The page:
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A day-by-day breakdown of the 4-day Inca Trail

The Inca Trail to Machu Picchu is one of those treks you absolutely have to do at least once in your lifetime. After reading this day-by-day breakdown you'll know exactly what to expect on the classic 4-day itinerary.

How long is it?

The Inca Trail measures 28 miles (45 km) from start to finish. If hiking 28 miles over four days doesn't sound like much, then you've probably never hiked in the Andes (or at altitude). That said, even these obstacles can be overcome through personal determination, pre-trek acclimatization in Cuzco, and embracing the assistance of personal porters and hiking poles. We speak from experience…

Read on for a day-to-day breakdown of exactly what to expect on the classic 4-day Inca Trail to Machu Picchu:

Day 1: KM82 – Huayllabamba, 7 miles

The first day provides a relatively gentle introduction to the trek. You’ll be transferred from your hotel to Km. 82 (2657 m.a.s.l. – 8717.19 ft.), where you will meet your porters and equipment. Setting off on the trek, you’ll pass through semi-arid terrain and a tiny village along the Urubamba River, enjoying magnificent views of snow-capped mountains. You will leave the Urubamba valley (the views of the valley and the Llactapata ruins are awesome) before setting off up the Kusichaca River to your first campsite at Huayllabamba (2963 m.a.s.l – 9721.13 ft.).

Dead Woman's Pass is the most physically demanding section of the trek

Day 2: Huayllabamba – Pacaymayo, 7.5 miles

After a healthy breakfast, you will approach Warmihuañusca pass (aka Dead Woman’s Pass 4230 m.a.s.l – 13877.95 ft.). After a grueling ascent, you will reach the top of the pass. From the summit, you can spy the Runkurakay ruins in the distance. At the head of the gorge, you will stop at Pacaymayo (3626 m.a.s.l – 11896.33 ft.), your camp for the night.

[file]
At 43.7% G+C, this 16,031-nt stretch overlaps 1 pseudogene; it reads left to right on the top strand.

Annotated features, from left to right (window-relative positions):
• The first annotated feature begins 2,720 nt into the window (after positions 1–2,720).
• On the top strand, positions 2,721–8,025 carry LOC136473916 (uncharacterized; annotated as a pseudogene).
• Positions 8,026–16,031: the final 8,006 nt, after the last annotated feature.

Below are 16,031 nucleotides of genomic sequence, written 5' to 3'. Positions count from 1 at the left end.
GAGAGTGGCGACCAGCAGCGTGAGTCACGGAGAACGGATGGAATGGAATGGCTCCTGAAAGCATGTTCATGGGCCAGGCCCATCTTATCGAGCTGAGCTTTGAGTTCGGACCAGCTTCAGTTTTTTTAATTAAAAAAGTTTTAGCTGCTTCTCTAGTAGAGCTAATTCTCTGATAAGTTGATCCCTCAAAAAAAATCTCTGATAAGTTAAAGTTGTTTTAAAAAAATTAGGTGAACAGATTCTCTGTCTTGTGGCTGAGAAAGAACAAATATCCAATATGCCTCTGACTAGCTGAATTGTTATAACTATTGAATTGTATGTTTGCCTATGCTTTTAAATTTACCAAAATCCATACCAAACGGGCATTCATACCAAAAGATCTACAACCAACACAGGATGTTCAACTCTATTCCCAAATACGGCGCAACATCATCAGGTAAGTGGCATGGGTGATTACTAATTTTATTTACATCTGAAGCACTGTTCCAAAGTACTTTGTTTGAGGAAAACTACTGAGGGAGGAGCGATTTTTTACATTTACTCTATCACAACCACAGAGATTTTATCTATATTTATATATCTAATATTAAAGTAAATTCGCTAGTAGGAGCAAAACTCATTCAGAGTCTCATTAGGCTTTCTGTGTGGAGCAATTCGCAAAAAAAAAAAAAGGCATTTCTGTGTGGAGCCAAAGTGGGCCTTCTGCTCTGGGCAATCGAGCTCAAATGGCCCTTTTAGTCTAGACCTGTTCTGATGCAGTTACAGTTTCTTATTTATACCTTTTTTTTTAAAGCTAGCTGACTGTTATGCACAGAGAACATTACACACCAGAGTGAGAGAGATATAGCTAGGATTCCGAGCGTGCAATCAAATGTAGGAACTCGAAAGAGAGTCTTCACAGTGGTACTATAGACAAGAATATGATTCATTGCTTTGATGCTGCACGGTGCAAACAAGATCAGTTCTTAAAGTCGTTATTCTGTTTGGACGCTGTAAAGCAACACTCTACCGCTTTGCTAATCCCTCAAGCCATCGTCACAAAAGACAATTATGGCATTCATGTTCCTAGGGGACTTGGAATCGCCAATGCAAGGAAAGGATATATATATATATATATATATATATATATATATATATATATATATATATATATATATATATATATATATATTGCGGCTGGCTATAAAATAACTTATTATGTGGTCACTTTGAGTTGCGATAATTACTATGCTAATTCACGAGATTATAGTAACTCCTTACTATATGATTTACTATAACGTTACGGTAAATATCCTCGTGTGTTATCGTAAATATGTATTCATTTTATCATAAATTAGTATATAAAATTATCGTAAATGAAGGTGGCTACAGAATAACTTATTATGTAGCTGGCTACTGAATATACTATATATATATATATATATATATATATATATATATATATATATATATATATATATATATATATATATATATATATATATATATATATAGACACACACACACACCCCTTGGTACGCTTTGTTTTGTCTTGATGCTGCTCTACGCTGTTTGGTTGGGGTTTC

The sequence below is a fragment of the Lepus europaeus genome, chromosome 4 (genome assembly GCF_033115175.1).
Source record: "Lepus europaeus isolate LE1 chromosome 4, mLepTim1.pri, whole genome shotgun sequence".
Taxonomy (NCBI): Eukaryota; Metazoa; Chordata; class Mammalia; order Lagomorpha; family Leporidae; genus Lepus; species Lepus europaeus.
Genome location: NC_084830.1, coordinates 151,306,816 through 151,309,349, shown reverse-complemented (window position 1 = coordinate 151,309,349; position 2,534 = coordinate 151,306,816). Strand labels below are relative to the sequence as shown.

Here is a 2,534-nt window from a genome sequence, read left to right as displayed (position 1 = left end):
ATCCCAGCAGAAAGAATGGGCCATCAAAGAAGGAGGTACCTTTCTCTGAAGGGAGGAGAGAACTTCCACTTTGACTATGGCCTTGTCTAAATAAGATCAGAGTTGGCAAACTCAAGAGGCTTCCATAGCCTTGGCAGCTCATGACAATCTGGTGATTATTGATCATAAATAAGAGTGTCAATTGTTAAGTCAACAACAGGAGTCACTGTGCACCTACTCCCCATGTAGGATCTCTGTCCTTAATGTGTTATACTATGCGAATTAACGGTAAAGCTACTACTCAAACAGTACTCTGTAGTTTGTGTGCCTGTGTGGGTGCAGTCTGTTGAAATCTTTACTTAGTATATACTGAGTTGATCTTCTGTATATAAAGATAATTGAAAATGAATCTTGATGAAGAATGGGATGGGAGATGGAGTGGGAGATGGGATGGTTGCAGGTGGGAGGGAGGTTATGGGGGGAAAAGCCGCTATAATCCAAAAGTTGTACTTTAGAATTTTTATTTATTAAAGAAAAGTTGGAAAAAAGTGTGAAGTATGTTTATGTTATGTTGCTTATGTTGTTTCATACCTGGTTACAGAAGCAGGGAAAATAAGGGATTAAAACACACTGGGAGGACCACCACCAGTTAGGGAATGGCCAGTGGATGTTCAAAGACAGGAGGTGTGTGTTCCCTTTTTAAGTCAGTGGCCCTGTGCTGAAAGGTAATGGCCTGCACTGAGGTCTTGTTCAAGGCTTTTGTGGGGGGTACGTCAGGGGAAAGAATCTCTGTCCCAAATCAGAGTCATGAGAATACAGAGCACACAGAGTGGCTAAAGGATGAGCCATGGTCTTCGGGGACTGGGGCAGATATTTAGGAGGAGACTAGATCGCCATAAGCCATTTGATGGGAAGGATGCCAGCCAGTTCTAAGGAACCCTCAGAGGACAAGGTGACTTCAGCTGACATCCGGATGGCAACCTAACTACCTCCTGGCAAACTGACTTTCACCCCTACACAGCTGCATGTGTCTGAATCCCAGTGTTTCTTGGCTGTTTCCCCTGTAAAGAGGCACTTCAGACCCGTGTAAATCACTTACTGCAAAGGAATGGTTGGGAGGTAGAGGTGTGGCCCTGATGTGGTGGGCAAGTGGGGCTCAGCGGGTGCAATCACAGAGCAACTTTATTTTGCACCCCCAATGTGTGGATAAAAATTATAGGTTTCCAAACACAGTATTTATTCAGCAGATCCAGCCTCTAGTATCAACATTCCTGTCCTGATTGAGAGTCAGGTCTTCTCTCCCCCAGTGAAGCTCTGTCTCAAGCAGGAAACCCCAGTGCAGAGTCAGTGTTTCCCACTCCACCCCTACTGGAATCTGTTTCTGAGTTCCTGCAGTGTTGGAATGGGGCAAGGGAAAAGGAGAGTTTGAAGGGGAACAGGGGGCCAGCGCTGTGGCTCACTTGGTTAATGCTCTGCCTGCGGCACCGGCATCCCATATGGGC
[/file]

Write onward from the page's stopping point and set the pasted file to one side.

Day 3: Paycaymayo – Wiñaywayna, 8 miles

The real archeological fun begins today. After a short ascent, you’ll reach the Runkurakay circular ruins, surrounded by great forests and steep hills. After a good rest, you will hike on well-preserved Inca Trail to Sayacmarca ruins (3640 m.a.s.l. – 11942.26 ft.). From Sayacmarca the stone road enters the jungle, towards the Phuyupatamarca ruins. After crossing ‘The Tunnel’ (a natural cavity produced by a landslide but adapted by the Incas) you will continue through a landscape of moss and ferns. After visiting the Phuyupatamarca ruins (3670 m.a.s.l – 12040.68 ft.), you will descend for three hours until reaching Wiñaywayna (2693 m.a.s.l – 8835.30 ft.) – after Machu Picchu the most important site on the Inca Trail and your camp for the night.

Day 4: Wiñaywayna – Machu Picchu, 3 miles

Departing well before dawn, you’ll you will hike towards Intipunku (aka the Sun Gate, 2739 m.a.s.l – 8986.22 ft.), the showstopping climax of your trek. From this vantage point, Machu Picchu (2400 m.a.s.l – 7874.02 ft.) looks unreal and beautiful. After admiring the views with a well-deserved cuppa, you will enjoy a guided tour of the citadel and be given the chance to hike up Huayna Picchu or Machu Picchu Mountain.

That first glimpse of Machu Picchu makes it all worthwhile.

Now that you’ve done your homework, all that remains is to book the Inca Trail adventure of a lifetime. Speak to a Destination Expert about crafting the bespoke itinerary of your choice.

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